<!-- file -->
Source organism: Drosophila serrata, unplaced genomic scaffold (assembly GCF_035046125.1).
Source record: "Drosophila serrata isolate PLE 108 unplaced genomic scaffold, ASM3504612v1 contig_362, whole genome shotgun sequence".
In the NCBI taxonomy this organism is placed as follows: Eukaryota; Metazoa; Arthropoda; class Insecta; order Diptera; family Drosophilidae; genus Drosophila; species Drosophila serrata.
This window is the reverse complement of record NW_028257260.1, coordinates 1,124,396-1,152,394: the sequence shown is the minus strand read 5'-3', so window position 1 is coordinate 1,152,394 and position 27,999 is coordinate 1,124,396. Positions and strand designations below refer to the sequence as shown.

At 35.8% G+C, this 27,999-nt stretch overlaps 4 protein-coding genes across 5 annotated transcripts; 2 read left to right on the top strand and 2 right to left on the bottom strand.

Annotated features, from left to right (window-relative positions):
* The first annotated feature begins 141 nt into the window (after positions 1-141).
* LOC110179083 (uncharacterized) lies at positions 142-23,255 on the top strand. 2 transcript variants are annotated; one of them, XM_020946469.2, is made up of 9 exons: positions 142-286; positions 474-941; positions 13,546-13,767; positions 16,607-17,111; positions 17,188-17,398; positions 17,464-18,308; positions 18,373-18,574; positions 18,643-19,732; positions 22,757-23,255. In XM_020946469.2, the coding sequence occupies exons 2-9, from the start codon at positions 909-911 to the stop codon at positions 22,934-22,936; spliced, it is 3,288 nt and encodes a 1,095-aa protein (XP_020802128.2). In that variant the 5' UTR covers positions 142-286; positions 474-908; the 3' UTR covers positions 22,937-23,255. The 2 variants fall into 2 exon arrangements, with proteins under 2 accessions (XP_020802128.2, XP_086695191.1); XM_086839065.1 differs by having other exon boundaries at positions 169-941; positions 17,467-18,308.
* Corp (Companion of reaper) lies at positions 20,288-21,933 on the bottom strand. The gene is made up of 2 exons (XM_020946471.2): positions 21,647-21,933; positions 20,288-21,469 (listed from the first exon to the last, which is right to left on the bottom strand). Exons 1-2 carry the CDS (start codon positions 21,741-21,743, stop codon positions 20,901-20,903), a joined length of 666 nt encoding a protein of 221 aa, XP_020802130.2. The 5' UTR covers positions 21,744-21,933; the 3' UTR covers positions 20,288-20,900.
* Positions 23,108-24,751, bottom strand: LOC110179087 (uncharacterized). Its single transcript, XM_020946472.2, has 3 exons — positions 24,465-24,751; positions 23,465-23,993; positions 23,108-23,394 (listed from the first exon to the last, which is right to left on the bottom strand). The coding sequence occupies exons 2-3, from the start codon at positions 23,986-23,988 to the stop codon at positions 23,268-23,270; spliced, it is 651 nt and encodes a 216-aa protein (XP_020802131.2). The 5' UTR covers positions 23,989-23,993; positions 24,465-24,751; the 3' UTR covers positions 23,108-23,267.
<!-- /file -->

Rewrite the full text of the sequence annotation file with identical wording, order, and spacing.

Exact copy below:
Source organism: Drosophila serrata, unplaced genomic scaffold (assembly GCF_035046125.1).
Source record: "Drosophila serrata isolate PLE 108 unplaced genomic scaffold, ASM3504612v1 contig_362, whole genome shotgun sequence".
In the NCBI taxonomy this organism is placed as follows: Eukaryota; Metazoa; Arthropoda; class Insecta; order Diptera; family Drosophilidae; genus Drosophila; species Drosophila serrata.
This window is the reverse complement of record NW_028257260.1, coordinates 1,124,396-1,152,394: the sequence shown is the minus strand read 5'-3', so window position 1 is coordinate 1,152,394 and position 27,999 is coordinate 1,124,396. Positions and strand designations below refer to the sequence as shown.

At 35.8% G+C, this 27,999-nt stretch overlaps 4 protein-coding genes across 5 annotated transcripts; 2 read left to right on the top strand and 2 right to left on the bottom strand.

Annotated features, from left to right (window-relative positions):
* The first annotated feature begins 141 nt into the window (after positions 1-141).
* LOC110179083 (uncharacterized) lies at positions 142-23,255 on the top strand. 2 transcript variants are annotated; one of them, XM_020946469.2, is made up of 9 exons: positions 142-286; positions 474-941; positions 13,546-13,767; positions 16,607-17,111; positions 17,188-17,398; positions 17,464-18,308; positions 18,373-18,574; positions 18,643-19,732; positions 22,757-23,255. In XM_020946469.2, the coding sequence occupies exons 2-9, from the start codon at positions 909-911 to the stop codon at positions 22,934-22,936; spliced, it is 3,288 nt and encodes a 1,095-aa protein (XP_020802128.2). In that variant the 5' UTR covers positions 142-286; positions 474-908; the 3' UTR covers positions 22,937-23,255. The 2 variants fall into 2 exon arrangements, with proteins under 2 accessions (XP_020802128.2, XP_086695191.1); XM_086839065.1 differs by having other exon boundaries at positions 169-941; positions 17,467-18,308.
* Corp (Companion of reaper) lies at positions 20,288-21,933 on the bottom strand. The gene is made up of 2 exons (XM_020946471.2): positions 21,647-21,933; positions 20,288-21,469 (listed from the first exon to the last, which is right to left on the bottom strand). Exons 1-2 carry the CDS (start codon positions 21,741-21,743, stop codon positions 20,901-20,903), a joined length of 666 nt encoding a protein of 221 aa, XP_020802130.2. The 5' UTR covers positions 21,744-21,933; the 3' UTR covers positions 20,288-20,900.
* Positions 23,108-24,751, bottom strand: LOC110179087 (uncharacterized). Its single transcript, XM_020946472.2, has 3 exons — positions 24,465-24,751; positions 23,465-23,993; positions 23,108-23,394 (listed from the first exon to the last, which is right to left on the bottom strand). The coding sequence occupies exons 2-3, from the start codon at positions 23,986-23,988 to the stop codon at positions 23,268-23,270; spliced, it is 651 nt and encodes a 216-aa protein (XP_020802131.2). The 5' UTR covers positions 23,989-23,993; positions 24,465-24,751; the 3' UTR covers positions 23,108-23,267.